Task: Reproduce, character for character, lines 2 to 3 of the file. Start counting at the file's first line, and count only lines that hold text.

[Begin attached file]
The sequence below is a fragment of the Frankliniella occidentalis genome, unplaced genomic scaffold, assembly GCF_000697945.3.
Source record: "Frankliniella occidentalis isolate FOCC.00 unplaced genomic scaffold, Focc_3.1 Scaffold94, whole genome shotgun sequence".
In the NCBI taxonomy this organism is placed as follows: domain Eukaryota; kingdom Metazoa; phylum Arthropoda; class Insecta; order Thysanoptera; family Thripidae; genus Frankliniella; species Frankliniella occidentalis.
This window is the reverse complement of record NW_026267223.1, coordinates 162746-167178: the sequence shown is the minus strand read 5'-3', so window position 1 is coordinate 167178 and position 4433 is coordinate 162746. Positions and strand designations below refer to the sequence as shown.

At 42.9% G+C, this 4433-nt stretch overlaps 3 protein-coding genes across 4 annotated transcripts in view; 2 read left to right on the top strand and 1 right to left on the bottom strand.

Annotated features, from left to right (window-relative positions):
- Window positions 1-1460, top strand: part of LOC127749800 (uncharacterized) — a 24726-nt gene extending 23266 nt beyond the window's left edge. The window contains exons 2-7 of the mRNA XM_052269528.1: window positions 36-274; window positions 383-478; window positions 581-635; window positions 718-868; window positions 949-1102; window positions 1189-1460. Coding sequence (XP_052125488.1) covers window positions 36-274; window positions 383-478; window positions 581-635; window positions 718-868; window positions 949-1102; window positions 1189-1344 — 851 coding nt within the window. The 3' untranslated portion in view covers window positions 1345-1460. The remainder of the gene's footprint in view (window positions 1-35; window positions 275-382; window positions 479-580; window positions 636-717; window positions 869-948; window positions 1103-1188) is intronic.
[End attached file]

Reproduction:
Source record: "Frankliniella occidentalis isolate FOCC.00 unplaced genomic scaffold, Focc_3.1 Scaffold94, whole genome shotgun sequence".
In the NCBI taxonomy this organism is placed as follows: domain Eukaryota; kingdom Metazoa; phylum Arthropoda; class Insecta; order Thysanoptera; family Thripidae; genus Frankliniella; species Frankliniella occidentalis.